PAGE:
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Debbie Sharp Loeb, teacher by training but full-time mom to a disabled son, craftsperson, bead artist, great cook, creative homemaker & terrific spotter of cool new products for everything under the sun, presents Hodgepodge: recipes, household hints, stories about children, friends & relatives, cool stuff, music, & much more.

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Thursday, October 14, 2010

Is That Plastic Container Safe?

Back on 9/29/08 I posted this picture of my assortment of plastic containers. I just went through them all and more so the other night to rid out what was worn out or didn't have a matching lid or bottom. I came across this article on the safety of plastic food containers and thought there was some good information to share.
From an article by Diane Blahut, Woman's Day - 9/2/2010 Is That Plastic Container Safe?

She suggests these 6 tips for reducing your exposure to the harmful chemicals in plastics.
1. Know the code. The number in the little triangle of arrows on the bottom of a container is a code that indicates the type of plastic you are using and clues about its safety. Generally 1,2,4, & 5 are considered the safest. Avoid plastic with 3 or 6, ( & 7) as they will leach chemicals. A number 7 is another category that includes BPA-containing plastics called polycarbonates. These should be avoided and will have the letters PC printed under the 7.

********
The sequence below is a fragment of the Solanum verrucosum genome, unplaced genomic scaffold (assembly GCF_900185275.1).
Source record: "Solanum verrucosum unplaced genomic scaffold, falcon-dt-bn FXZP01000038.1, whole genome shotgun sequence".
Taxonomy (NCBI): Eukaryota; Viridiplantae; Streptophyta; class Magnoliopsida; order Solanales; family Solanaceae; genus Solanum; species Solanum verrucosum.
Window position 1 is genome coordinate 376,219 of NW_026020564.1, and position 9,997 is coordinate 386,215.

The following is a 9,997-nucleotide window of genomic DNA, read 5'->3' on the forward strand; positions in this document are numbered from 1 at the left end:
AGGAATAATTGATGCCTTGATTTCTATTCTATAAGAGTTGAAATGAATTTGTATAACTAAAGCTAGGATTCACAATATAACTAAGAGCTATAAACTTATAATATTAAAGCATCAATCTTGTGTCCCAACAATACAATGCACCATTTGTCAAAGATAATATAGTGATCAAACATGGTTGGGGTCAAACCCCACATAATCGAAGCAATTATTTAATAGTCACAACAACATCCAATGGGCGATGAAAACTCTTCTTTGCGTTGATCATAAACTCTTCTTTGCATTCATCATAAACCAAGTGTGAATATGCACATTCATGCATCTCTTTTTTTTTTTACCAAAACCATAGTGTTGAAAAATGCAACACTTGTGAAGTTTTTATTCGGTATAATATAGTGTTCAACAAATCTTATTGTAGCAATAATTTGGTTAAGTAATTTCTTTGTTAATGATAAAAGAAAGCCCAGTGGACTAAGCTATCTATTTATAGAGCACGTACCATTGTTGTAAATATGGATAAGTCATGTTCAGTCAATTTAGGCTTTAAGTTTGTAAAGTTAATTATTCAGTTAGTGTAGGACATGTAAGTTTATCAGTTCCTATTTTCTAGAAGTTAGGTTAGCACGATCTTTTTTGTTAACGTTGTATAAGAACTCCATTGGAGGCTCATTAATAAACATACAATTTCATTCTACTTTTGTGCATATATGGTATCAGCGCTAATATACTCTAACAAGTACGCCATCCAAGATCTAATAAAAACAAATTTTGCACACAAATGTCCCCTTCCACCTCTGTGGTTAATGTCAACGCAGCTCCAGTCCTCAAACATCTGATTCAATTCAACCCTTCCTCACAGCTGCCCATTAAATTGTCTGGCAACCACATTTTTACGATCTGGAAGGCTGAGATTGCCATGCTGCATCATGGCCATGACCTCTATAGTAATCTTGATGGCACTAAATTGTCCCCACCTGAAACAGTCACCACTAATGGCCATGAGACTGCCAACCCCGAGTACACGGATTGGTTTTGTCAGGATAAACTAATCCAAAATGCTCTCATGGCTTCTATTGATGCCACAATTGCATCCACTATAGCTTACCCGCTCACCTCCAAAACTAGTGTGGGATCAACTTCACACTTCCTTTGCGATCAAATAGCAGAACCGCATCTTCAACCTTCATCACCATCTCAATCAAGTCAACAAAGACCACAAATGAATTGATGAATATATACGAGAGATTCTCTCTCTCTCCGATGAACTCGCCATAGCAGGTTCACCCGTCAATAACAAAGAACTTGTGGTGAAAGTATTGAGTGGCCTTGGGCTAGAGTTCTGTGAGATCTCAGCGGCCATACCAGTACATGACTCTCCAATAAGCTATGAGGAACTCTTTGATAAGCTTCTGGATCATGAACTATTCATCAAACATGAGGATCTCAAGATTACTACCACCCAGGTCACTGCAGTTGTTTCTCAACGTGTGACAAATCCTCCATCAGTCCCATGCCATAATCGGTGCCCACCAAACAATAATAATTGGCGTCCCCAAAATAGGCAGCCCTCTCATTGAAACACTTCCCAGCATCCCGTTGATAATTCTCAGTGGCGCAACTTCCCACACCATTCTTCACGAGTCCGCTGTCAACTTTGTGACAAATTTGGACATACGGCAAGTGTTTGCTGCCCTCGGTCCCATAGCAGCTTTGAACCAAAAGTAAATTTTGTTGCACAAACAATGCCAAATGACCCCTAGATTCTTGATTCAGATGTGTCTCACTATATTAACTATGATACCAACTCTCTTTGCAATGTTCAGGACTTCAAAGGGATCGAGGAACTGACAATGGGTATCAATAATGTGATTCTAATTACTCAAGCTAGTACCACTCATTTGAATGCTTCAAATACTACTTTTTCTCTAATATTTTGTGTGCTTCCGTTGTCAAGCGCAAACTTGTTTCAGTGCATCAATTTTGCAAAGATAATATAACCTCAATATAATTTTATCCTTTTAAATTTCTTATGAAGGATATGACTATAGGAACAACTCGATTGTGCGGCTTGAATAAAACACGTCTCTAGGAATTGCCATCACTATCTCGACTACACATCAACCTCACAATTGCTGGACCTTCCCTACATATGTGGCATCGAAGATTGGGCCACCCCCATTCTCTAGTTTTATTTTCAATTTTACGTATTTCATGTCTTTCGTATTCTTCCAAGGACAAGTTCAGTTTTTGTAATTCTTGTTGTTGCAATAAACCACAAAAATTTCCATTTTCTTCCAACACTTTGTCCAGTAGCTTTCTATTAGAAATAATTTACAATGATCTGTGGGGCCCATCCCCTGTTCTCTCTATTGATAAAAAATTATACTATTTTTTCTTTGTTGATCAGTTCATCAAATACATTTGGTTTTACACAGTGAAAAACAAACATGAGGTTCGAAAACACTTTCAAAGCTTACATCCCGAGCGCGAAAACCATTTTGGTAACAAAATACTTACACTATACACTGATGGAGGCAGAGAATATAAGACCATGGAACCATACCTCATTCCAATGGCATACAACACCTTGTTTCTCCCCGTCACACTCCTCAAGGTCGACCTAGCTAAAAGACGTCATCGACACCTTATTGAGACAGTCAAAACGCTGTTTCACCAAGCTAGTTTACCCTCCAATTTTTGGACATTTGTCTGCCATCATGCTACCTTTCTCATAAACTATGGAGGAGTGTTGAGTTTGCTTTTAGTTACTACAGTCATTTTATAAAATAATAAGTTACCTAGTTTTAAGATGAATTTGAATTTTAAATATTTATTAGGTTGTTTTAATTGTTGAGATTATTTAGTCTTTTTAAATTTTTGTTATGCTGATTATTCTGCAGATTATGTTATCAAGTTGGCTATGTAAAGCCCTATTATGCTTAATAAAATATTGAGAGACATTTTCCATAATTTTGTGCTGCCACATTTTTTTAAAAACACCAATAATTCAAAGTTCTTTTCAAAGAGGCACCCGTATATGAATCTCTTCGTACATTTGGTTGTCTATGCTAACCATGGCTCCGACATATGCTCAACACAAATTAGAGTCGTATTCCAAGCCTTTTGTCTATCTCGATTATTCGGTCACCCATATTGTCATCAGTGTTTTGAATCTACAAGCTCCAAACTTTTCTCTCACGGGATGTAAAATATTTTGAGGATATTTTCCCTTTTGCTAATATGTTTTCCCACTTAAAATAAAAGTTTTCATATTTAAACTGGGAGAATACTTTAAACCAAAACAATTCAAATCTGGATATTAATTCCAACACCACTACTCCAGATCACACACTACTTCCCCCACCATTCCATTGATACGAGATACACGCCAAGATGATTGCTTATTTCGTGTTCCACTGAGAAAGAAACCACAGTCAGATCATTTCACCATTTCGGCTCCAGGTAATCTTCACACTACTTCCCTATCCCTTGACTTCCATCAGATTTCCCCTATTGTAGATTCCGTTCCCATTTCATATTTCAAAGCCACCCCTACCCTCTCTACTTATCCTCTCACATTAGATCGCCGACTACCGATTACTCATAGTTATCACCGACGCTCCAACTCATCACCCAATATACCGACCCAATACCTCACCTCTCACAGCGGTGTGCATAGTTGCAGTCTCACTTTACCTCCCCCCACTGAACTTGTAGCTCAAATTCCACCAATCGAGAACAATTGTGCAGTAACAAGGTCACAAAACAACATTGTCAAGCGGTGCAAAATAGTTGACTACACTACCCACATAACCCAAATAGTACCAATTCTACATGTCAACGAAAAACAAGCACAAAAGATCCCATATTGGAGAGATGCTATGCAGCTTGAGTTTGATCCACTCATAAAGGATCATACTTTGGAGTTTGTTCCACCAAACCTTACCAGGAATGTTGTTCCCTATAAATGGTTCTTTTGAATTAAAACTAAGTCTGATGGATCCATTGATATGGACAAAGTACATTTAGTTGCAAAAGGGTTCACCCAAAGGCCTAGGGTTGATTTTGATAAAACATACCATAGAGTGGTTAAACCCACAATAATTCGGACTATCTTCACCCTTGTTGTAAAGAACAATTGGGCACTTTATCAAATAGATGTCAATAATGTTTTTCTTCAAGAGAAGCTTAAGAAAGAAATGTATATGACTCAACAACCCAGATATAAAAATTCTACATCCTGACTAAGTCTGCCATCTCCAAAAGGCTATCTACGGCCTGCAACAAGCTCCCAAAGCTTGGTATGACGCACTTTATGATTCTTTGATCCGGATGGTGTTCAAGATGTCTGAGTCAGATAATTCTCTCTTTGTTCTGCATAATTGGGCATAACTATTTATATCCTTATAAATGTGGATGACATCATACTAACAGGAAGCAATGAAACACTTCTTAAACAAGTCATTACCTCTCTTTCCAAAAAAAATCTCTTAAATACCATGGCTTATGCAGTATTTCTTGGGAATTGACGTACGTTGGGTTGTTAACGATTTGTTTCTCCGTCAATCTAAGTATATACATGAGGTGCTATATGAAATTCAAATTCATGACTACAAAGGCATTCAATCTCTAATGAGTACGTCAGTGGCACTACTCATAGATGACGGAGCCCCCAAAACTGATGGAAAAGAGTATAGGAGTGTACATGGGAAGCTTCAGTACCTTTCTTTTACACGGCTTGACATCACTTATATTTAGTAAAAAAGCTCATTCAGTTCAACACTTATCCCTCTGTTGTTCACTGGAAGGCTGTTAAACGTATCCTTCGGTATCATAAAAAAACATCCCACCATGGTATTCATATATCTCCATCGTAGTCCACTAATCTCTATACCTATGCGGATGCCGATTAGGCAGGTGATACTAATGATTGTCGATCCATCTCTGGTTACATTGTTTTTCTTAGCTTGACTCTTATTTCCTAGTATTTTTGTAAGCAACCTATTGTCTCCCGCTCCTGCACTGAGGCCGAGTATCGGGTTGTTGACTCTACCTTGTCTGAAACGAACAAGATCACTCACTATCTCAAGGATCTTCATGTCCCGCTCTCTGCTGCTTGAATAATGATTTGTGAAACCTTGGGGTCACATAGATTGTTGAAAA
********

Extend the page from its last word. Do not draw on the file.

2. Reconsider the microwave. Generally the experts advise to keep plastic out of the microwave all together and don't put plastic wrap over your food when you microwave it as it can melt.

3. Use it for its intended purpose. Some plastics are intended for a single use (as those with a #1 on them) and then should be recycled.

4. Wash by hand. Only put them in the dishwasher if they have a dishwasher safe label. Exposure to the detergents and heat will accelerate the leaching process.

5. Do not freeze. "Only put plastics in the freezer if they have a freezer-safe label. Freezer temperatures can cause plastics to deteriorate, which increases the leaching of chemicals into the food when you take containers out of the freezer to thaw or reheat."

6. Don't panic. By cutting down on your exposure to these potentially harmful chemicals in plastics can be a benefit to your health.

To see this article in full go to:



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